In Britain, the death panel NHS commonly makes you wait a year to see a shrink, so some people just chat with therapists over instant messenger. Go figure: It actually works. So what about Tumblr, and so forth?

A study of 297 depressed people found that those who had "online therapy" were twice as likely to eventually report their depression had ended as those who just went to see a general practitioner, who in Britain typically prescribe antidepressants due to the wait for talking treatment. That's all according to a study summarized in the Guardian and funded by a foundation connected to the private UK insurer Bupa.

The takeaway for depressed, underinsured Americans: Bug your otherwise productive friends on instant messenger! It will probably make you feel better. The etiquette of the medium means an instant response is likely, and that usually feels vaguely affirming. Or at least that's our entirely uncredentialed sense of things. Which got us to speculating wildly about the anti-depressive potential of other internet media:

  • Twitter: It's theoretically easy for your friends to write you back, since the expectations (140 characters or less) are enticingly low. But it can be like shouting into a void; people are here mostly to click on news links and funny videos, not to think about your feelings.
  • Facebook: A slightly warmer and more social place than Twitter, but one that moves at a slower and thus less gratifying pace. You'll have more license to spill out your thoughts, but in a context where people are less likely to respond.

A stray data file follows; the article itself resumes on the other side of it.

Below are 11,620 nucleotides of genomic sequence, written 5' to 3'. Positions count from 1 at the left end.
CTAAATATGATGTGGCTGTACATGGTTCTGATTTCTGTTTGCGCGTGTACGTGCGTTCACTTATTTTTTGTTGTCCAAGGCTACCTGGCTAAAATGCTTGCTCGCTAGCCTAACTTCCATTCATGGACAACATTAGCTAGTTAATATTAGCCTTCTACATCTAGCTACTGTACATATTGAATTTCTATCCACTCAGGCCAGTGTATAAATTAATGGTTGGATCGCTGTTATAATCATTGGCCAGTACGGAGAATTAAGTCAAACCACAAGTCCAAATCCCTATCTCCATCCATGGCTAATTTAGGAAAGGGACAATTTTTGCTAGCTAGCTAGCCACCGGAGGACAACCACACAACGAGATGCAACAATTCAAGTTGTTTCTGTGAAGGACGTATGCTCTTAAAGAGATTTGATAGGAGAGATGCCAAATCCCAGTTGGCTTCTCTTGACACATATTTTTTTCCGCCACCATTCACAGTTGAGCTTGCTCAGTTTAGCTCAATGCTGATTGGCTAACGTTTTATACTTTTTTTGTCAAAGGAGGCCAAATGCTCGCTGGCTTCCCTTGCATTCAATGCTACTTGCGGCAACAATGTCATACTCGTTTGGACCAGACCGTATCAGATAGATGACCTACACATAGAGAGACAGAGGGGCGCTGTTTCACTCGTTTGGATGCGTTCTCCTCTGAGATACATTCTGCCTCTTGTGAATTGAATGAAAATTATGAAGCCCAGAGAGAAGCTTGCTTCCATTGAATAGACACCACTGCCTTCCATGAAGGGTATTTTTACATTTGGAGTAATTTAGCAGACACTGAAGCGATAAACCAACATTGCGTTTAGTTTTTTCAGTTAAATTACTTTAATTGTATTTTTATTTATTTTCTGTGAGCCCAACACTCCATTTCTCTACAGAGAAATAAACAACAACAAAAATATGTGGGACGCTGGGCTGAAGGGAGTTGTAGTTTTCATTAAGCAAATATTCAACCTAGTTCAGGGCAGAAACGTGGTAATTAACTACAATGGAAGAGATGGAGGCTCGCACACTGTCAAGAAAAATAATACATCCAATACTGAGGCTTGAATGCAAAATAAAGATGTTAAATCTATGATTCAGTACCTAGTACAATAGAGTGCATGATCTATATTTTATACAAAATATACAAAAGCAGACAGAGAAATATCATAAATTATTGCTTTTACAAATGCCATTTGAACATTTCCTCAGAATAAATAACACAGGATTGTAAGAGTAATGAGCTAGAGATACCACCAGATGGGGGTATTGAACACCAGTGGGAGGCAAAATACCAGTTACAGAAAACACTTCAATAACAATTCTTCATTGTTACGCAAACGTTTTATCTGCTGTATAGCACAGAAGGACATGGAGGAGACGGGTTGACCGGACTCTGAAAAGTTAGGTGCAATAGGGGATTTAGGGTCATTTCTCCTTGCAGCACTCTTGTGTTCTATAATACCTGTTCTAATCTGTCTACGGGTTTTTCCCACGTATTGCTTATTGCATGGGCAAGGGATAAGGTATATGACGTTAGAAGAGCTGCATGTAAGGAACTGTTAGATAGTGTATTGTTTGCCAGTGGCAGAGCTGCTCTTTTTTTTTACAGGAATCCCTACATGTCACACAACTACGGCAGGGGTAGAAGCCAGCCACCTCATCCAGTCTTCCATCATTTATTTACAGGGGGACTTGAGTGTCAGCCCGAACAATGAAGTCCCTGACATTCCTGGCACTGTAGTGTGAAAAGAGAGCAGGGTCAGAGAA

• Email: By the time you hear back, your mind is on to a completely different set of depressing thoughts.
  • Tumblr: People can totally reblog and respond to you here! Tumblr people are big on replying to things. But they're also big on one-upsmanship and sniping, so make sure your feelings are, uh, sufficiently witty.
  • Phone call: Probably the best option if you're feeling truly down: It's instant, intimate, and with about 10 million times the emotional depth of instant messenger. The only trouble is finding someone with the time to take your call; spilling out your heart to a friend whose clearly rushing from one meeting to another is going to make you miss the internet all over again.

These options are obviously suboptimal, but keep in mind they're just stopgaps until we all get our own personal robot therapists/government spies, in 2030.

UPDATE: The stat about a one-year delay came from this, in the Guardian story: "According to the Mental Health Foundation, it's common for British patients to wait more than a year to get talking treatment, and 78 percent of GPs have prescribed antidepressant drugs through lack of an alternative."

That certainly doesn't mean everyone waits that long, or that some of us wouldn't kill for a system like the NHS here. The story also notes that the NHS has launched a program to train more therapists.

(Emoticon via)